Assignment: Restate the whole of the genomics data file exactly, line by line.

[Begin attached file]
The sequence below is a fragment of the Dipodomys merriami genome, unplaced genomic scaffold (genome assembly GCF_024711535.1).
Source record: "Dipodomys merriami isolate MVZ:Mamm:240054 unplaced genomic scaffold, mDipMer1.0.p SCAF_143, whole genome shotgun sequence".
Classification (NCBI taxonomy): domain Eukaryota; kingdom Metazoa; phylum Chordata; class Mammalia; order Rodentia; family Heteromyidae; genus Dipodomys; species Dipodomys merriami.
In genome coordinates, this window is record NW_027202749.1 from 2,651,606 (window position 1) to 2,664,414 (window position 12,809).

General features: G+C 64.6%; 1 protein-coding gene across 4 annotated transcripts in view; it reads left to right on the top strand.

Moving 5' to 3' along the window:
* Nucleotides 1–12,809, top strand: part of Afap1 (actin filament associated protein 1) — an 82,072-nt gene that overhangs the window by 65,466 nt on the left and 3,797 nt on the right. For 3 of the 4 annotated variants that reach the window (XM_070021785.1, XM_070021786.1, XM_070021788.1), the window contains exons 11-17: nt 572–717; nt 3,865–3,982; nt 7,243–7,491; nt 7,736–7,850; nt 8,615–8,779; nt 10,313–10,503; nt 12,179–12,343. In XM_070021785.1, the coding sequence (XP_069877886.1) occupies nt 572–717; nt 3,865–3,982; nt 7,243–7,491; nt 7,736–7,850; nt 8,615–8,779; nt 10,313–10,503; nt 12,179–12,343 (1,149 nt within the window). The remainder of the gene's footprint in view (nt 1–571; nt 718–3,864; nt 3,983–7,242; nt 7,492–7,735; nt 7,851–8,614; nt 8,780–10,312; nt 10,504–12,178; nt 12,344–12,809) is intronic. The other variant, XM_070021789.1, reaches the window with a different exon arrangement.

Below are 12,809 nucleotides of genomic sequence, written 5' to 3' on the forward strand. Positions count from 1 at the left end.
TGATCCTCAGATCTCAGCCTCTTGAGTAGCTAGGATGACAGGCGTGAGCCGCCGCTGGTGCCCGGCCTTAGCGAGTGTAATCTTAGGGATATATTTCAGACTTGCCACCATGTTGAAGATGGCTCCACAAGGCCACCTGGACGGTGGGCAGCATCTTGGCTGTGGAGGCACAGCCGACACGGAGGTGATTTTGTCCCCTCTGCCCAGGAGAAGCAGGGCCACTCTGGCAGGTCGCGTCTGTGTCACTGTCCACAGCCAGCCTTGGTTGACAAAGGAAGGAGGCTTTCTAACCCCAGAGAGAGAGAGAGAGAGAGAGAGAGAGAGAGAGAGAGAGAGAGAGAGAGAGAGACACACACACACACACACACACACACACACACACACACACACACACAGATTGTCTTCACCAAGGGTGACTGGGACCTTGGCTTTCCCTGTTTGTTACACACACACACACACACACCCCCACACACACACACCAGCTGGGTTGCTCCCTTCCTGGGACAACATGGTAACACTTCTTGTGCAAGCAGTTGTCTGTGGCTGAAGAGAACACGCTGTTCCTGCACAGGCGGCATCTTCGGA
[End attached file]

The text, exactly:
The sequence below is a fragment of the Dipodomys merriami genome, unplaced genomic scaffold (genome assembly GCF_024711535.1).
Source record: "Dipodomys merriami isolate MVZ:Mamm:240054 unplaced genomic scaffold, mDipMer1.0.p SCAF_143, whole genome shotgun sequence".
Classification (NCBI taxonomy): domain Eukaryota; kingdom Metazoa; phylum Chordata; class Mammalia; order Rodentia; family Heteromyidae; genus Dipodomys; species Dipodomys merriami.
In genome coordinates, this window is record NW_027202749.1 from 2,651,606 (window position 1) to 2,664,414 (window position 12,809).

General features: G+C 64.6%; 1 protein-coding gene across 4 annotated transcripts in view; it reads left to right on the top strand.

Moving 5' to 3' along the window:
* Nucleotides 1–12,809, top strand: part of Afap1 (actin filament associated protein 1) — an 82,072-nt gene that overhangs the window by 65,466 nt on the left and 3,797 nt on the right. For 3 of the 4 annotated variants that reach the window (XM_070021785.1, XM_070021786.1, XM_070021788.1), the window contains exons 11-17: nt 572–717; nt 3,865–3,982; nt 7,243–7,491; nt 7,736–7,850; nt 8,615–8,779; nt 10,313–10,503; nt 12,179–12,343. In XM_070021785.1, the coding sequence (XP_069877886.1) occupies nt 572–717; nt 3,865–3,982; nt 7,243–7,491; nt 7,736–7,850; nt 8,615–8,779; nt 10,313–10,503; nt 12,179–12,343 (1,149 nt within the window). The remainder of the gene's footprint in view (nt 1–571; nt 718–3,864; nt 3,983–7,242; nt 7,492–7,735; nt 7,851–8,614; nt 8,780–10,312; nt 10,504–12,178; nt 12,344–12,809) is intronic. The other variant, XM_070021789.1, reaches the window with a different exon arrangement.

Below are 12,809 nucleotides of genomic sequence, written 5' to 3' on the forward strand. Positions count from 1 at the left end.
TGATCCTCAGATCTCAGCCTCTTGAGTAGCTAGGATGACAGGCGTGAGCCGCCGCTGGTGCCCGGCCTTAGCGAGTGTAATCTTAGGGATATATTTCAGACTTGCCACCATGTTGAAGATGGCTCCACAAGGCCACCTGGACGGTGGGCAGCATCTTGGCTGTGGAGGCACAGCCGACACGGAGGTGATTTTGTCCCCTCTGCCCAGGAGAAGCAGGGCCACTCTGGCAGGTCGCGTCTGTGTCACTGTCCACAGCCAGCCTTGGTTGACAAAGGAAGGAGGCTTTCTAACCCCAGAGAGAGAGAGAGAGAGAGAGAGAGAGAGAGAGAGAGAGAGAGAGAGAGAGAGACACACACACACACACACACACACACACACACACACACACACACACAGATTGTCTTCACCAAGGGTGACTGGGACCTTGGCTTTCCCTGTTTGTTACACACACACACACACACACCCCCACACACACACACCAGCTGGGTTGCTCCCTTCCTGGGACAACATGGTAACACTTCTTGTGCAAGCAGTTGTCTGTGGCTGAAGAGAACACGCTGTTCCTGCACAGGCGGCATCTTCGGA